Updated: Mar 6
An Introduction to Common Coffee Flavours
If you drink beer you can probably tell the difference in flavours between different brands and types. Someone who drinks wine a lot has probably worked out which are the fruity wines, the dry wines, the hint-of-berry wines.
When it comes to coffee, however, even frequent coffee drinkers are often hard pressed to notice subtle differences. More or less bitter and more or less nutty or chocolatey is about the length of it.
But variations and subtleties in coffee flavours are every bit as diverse and wide-reaching as differences in your favourite type of alcohol.
And no, we don’t mean adding a pump of caramel syrup into a cup of flat white.
Coffee beans can have distinct differences in flavour profiles depending on a wide range of factors, such as the exact type of coffee plant, soil conditions, and even altitude.
When judging a coffee’s flavours, there are a few important concepts to be aware of.
• Acidity is one of the key aspects of a coffee bean’s flavour. Acidity is good! It gives the bean brighter notes similar to citrus or acidic fruit. Lemon, lime, pineapple, regular apple — all of these notes are influenced by acidity.
• Aroma refers to the, well, aroma of the coffee — the smell. A coffee’s aroma is just as important as its actual taste (if not more so, depending on who you ask.) Even people who don’t like drinking coffee often enjoy the smell of freshly roasted beans or a freshly brewed cup in the morning.
• Body refers to the physical sensation of the coffee itself. This doesn’t necessarily impact flavour, but is an important part of the tasting experience. You may have noticed some coffees seem thinner, thicker, creamier, coarser — this is “body”.
The Basic Flavours
We touched on these in the introduction, but these are the most common flavour notes you’re likely to notice when trying different coffees.
These notes can be quite distinct and easily discernible even by someone who’s not trying to learn how to distinguish coffee flavours.
But, of course, there’s a lot more to it than that.
Refining The Flavour Subtleties
Coffee flavours are important. So important that the World Coffee Research organisation (yes, that exists) created a “sensory lexicon” of flavours. This lexicon breaks coffee bean flavours into 24 key attributes that are both “descriptive and quantifiable”.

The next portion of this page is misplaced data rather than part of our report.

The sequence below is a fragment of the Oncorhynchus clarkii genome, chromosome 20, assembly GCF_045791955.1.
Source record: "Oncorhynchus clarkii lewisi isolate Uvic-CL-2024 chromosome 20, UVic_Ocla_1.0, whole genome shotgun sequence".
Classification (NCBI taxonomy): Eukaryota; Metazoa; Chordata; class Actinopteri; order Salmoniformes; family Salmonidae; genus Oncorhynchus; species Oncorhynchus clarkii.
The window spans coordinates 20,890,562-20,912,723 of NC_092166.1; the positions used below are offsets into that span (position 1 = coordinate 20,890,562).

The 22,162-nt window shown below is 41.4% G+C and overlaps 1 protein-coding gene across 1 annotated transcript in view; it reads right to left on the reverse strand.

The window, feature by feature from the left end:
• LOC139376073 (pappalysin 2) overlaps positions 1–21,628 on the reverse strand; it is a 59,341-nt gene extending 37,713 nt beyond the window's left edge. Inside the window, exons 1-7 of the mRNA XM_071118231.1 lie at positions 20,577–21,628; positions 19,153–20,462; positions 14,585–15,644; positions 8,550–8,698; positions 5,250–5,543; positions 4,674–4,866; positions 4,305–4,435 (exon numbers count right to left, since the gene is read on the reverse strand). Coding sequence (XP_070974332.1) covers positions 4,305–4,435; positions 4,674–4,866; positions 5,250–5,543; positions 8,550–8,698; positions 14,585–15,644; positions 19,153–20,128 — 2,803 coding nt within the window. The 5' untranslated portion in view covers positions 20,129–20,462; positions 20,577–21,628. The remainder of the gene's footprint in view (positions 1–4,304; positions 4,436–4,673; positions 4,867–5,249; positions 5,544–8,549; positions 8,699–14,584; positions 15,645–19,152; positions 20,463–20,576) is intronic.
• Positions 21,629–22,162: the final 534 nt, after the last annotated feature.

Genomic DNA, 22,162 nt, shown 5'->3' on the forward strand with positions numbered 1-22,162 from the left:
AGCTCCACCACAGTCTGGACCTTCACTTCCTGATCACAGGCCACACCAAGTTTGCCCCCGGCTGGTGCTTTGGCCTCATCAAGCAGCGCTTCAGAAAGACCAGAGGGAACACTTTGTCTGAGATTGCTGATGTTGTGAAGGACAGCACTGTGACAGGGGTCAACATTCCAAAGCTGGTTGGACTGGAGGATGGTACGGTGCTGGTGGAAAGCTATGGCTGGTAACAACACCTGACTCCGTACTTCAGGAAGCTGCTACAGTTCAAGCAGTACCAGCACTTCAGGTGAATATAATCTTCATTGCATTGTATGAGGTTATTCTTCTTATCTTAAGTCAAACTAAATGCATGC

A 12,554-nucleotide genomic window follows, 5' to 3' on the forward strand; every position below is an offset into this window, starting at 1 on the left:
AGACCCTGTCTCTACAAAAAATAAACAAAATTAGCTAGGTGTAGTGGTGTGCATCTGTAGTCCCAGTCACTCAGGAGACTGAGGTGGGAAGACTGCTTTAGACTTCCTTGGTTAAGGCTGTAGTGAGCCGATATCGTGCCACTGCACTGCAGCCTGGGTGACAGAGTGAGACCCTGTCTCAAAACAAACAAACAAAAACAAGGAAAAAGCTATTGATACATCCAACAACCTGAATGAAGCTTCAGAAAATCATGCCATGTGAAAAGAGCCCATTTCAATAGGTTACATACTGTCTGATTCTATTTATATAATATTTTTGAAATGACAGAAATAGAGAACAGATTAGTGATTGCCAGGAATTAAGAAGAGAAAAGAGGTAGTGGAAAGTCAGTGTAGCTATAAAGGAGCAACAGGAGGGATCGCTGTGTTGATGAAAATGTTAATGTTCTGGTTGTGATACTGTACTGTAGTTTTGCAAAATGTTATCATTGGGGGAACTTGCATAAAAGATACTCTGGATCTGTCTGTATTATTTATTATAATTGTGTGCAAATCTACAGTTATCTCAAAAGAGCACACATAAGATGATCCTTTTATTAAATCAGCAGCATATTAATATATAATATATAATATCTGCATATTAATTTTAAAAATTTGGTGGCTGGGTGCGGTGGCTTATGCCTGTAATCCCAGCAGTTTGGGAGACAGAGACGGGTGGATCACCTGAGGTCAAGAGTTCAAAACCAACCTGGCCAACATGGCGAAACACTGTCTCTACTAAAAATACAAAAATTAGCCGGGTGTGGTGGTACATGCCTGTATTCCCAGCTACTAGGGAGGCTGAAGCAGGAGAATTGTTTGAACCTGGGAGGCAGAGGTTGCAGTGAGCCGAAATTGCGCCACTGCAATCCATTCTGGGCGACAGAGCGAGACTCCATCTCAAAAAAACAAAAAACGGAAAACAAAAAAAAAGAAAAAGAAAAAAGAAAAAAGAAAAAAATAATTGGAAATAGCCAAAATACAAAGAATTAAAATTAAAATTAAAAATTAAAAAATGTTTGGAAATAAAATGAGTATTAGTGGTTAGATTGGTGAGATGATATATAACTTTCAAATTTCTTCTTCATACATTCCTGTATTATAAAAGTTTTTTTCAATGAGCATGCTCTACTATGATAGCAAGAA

This lexicon was designed to make coffee research consistent and easier to compare results, but isn’t necessarily that useful for the layperson. So, the WCR teamed up with the Specialty Coffee Association of America to make the Flavour Wheel.
The Flavour Wheel looks a little intimidating at first glance, but is actually very simple. You start in the middle, and work your way out. Each ring on the wheel refines the flavour of the ring below it.
So, you start with either Tastes or Aroma. You choose taste, and note that the taste is bitter. But is it a harsh bitterness, or a pungent bitterness? Harsh? Caustic like citrus juice or alkaline like a soda water?
Useful Coffee Flavour Terms
• Acrid refers to a harsh, sour taste.
• Bright, a pleasant taste with something of a tangy flavour (those acidic notes we mentioned earlier).
• Carbon, like burnt wood, either in taste or aroma. Common in darker roasts.
• Citrus, a popular term that covers a range of flavour subtleties such as lemon, orange, and pineapple.
• Earthy, a very popular coffee flavour term. An aroma of fresh soil, like a freshly dug flower bed or the smell of wet earth during the rain.
• Floral, used for aromas that have a flowery smell to them. Expect the coffee to tasty fruity or herbal.
• Spice doesn’t refer to chillies, but rather things like cloves, cinnamon — like a spiced Christmas drink.
• Tobacco isn’t as unpleasant as you might think. It’s more a particularly deep, earthy flavour.
• Woody is similar to the above — an earthy taste or aroma, like fresh cut wood.
Where do Flavours Come From?
There are three key components that give different coffee beans their flavours:
• Origin. Where did the coffee come from? Different continents and countries produce different flavour profiles of coffee. African coffees typically have fruit-driven profiles; American coffees offer very balanced profiles especially from Brazil; and Asian coffees from Indonesia are often deep, earthy toned.
• Roasting. Roasting can modify the flavour of a coffee bean and imbue it with different flavour properties. There are four degrees of roast — Light, Medium, Medium-Dark, and Dark — referring to how long the beans are roasted. There’s a lot of variation, but a rule of thumb is the darker the roast, the earthier the flavours and the heavier the mouthfeel.
• Altitude. The higher altitude the coffee is grown, the more pronounced the flavours become. Coffee grown at around 2,500’ above sea level are earthy and bland; the higher you get, up until 6,000+ feet, the fruitier and lighter the flavours.
How Do you Experience More Flavours?
The best way to learn different coffee flavours is to try different coffee flavours. Perth Coffee Exchange is dedicated to connecting local artisanal coffee roasters with coffee fans across Australia. You can sample different styles of coffee regularly via our Coffee Tasting Boxes, our Roaster of the Month Subscription or our Shop. It gives you the opportunity to discover all of the subtle notes and distinct flavours on offer from Perth's best coffee roasters.